I soon found myself hustling through a lunchtime crowd right smack down in the Boston downtown. It was crazy and very reminiscent of my days spent in New York and Paris! Here I am at the intersection of Devonshire and State Street, in the proximity of the Old State House. Please excuse my messy hair! My hair wasn't cooperating with me, and I didn't bring a brush along:
The intersection of Devonshire and State Street is an important one because it is the site of the Boston Massacre, an event that heavily foreshadowed the start of the American Revolution five years later! When the bus driver dropped me off, a park ranger was in the middle of giving a speech about the historical event, so of course I stopped to listen. The sign that he is standing behind gives some good basic history, so I will copy it here for you:
On March 5, 1770, in the street before you, nine British soldiers were confronted by an angry mob.
"The soldiers did fire without orders and killed five of his Majesty's good subjects . . . How fatal are the effects of posting a standing army among a free people!"
Samuel Adams' description of the Boston Massacre and Paul Revere's engraving of the scene fueled public outrage, and helped arouse revolutionary fervor of colonists all over America.
The first person shot to death by the British was an American named Crispus Attucks, a mixed-race runaway slave (turned sailor). Little is known about him other than his involvement in the massacre. Still, he is the most remembered in history books.
After listening to the park ranger speak about the Boston Massacre, I crossed over to Quincy Market. Otherwise known as Faneuil Hall Marketplace, it is a historic shopping mall that caters to tourists like myself. It is located near Faneuil Hall, which has been a marketplace and a meeting hall since 1742, and has played host to notable speakers like Samuel Adams (a monument of his likeness is in front of the building) and others promoting the idea of independence from Great Britain. It was also ranked as #4 in America's 25 Most Visited Tourist Sites by Forbes Traveler in 2008!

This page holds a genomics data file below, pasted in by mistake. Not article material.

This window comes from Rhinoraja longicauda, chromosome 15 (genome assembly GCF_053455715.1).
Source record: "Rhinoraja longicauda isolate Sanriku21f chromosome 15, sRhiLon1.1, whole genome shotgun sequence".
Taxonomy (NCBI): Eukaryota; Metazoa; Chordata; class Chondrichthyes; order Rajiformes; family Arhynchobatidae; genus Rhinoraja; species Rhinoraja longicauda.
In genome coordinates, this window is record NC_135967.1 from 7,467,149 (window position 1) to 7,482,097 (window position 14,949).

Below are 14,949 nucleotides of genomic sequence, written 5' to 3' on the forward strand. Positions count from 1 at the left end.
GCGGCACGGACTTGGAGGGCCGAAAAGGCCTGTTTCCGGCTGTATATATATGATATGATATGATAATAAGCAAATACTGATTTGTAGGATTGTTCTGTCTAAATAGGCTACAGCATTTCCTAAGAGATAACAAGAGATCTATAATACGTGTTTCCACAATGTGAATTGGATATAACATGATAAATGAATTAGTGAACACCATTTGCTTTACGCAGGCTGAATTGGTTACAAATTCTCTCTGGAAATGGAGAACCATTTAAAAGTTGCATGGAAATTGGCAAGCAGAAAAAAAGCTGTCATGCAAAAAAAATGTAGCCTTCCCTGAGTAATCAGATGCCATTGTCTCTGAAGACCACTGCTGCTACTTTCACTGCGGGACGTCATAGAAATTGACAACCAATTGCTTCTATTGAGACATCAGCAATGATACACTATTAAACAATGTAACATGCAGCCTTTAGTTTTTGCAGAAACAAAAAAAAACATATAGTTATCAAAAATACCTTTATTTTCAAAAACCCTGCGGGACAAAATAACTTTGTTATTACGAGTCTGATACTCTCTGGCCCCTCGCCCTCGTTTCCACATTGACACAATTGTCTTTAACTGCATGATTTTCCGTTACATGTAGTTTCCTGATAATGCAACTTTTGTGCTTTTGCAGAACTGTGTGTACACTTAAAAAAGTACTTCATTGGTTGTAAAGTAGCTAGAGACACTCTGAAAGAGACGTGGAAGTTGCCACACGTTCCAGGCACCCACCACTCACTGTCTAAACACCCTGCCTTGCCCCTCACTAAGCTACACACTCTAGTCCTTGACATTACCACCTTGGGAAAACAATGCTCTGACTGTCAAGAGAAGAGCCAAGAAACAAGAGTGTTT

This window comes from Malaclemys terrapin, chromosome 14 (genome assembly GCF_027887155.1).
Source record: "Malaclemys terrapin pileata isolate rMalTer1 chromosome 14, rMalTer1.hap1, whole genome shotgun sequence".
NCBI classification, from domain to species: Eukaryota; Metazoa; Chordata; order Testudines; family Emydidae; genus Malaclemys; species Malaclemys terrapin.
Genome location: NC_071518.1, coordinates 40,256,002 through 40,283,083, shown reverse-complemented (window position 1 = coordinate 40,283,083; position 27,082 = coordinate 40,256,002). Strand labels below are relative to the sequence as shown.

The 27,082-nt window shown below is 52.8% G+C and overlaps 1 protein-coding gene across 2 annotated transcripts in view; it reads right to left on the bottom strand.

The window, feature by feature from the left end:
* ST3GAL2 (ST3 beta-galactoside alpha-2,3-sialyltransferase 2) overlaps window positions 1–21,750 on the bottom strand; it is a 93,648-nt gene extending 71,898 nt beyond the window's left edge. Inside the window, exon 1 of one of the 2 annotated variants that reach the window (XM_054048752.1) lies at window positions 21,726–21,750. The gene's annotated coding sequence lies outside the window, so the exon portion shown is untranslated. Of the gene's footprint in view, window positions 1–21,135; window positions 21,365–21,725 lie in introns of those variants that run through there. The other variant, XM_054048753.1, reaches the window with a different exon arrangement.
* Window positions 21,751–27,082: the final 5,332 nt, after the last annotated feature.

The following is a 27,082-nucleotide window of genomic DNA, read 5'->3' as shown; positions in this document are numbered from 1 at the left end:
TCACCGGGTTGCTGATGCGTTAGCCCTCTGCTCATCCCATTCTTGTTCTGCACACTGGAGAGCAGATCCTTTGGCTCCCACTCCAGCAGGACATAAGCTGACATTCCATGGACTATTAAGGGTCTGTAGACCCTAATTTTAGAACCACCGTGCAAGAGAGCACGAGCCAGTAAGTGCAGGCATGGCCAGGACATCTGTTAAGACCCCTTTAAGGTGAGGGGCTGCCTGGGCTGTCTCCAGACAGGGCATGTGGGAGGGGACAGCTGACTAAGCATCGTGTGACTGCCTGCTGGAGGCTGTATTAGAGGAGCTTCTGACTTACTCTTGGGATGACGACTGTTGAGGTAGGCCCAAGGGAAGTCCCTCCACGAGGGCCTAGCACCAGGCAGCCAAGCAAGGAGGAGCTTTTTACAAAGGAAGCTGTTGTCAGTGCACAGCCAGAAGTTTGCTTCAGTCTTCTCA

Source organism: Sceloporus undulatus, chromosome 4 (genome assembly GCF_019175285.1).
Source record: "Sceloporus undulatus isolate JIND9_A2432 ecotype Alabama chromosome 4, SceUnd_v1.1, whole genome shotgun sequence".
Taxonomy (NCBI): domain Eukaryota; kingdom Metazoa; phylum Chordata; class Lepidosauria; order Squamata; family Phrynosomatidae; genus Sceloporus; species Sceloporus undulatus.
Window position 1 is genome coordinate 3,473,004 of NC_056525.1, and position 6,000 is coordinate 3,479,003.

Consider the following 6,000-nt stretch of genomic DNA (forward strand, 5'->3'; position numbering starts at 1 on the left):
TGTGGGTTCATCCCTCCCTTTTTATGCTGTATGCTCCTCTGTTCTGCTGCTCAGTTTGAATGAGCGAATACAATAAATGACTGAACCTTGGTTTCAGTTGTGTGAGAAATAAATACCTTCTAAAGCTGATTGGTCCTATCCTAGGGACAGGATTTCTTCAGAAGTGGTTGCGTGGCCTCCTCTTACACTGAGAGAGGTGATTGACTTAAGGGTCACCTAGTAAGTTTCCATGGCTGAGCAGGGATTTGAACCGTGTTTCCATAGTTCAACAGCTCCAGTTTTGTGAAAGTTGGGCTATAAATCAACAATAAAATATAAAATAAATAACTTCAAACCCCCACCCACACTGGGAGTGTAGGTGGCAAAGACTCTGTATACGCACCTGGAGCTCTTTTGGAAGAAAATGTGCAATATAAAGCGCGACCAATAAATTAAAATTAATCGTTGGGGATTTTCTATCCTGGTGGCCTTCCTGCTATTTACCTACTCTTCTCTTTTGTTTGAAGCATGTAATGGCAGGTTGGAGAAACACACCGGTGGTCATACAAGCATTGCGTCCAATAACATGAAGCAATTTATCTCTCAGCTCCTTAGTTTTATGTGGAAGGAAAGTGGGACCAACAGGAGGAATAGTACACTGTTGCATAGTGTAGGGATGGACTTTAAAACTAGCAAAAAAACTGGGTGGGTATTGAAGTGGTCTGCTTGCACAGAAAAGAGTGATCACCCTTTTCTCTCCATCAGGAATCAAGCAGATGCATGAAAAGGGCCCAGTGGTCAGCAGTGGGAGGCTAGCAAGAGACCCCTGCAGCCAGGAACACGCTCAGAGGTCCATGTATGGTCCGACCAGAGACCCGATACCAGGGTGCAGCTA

A sign located in the proximity gave me some good background information about Quincy Market. Here is what it said:
"The marketplace has been a vital part of Boston since 1826 (named in honor of Mayor Josiah Quincy, who organized its construction without any tax or debt) when it first opened to accommodate local merchants and city residents. You are one of the 18 million (!) visitors we will host this year.
Keeping true to its roots, the marketplace strives to maintain a balanced mix of diverse shops, independent merchants and local artisans. Today, the North and South Market buildings are home to retail shops, restaurants and business offices. Quincy Market houses more than 40 different food vendors (!), featuring an array of delicacies from around the globe. Our world class restaurants offer innovative and eclectic dining."
Also in the same proximity is this giant sculpture of a Kraft Macaroni & Cheese noodle! Talk about random, but I guess it's a good indicator of where to get food in downtown Boston! "You know you love it?" Okay, I'll admit it. I do love Kraft Mac & Cheese! It's a great comfort food.
Talk about 'love,' I was a hit among those little girls in the right-hand corner! They noticed me posing for pictures and couldn't stop staring. I felt famous!
I snapped these photos of Quincy Market while I was eating. The open air market stalls reminded me so much of Florence, Italy - at least from what my friend Chiara has told me about them. With the booming Italian American population (The city greeted over 44,000 Italian immigrants in the early 20th century, as compared to 14,000 Irish and 17,000 Jews!) in Boston, I guess the similarity to Italian cities shouldn't be surprising!
So, here's a question for you, and you should've seen it coming! Do you like Kraft Mac & Cheese? If not, what is your favorite food?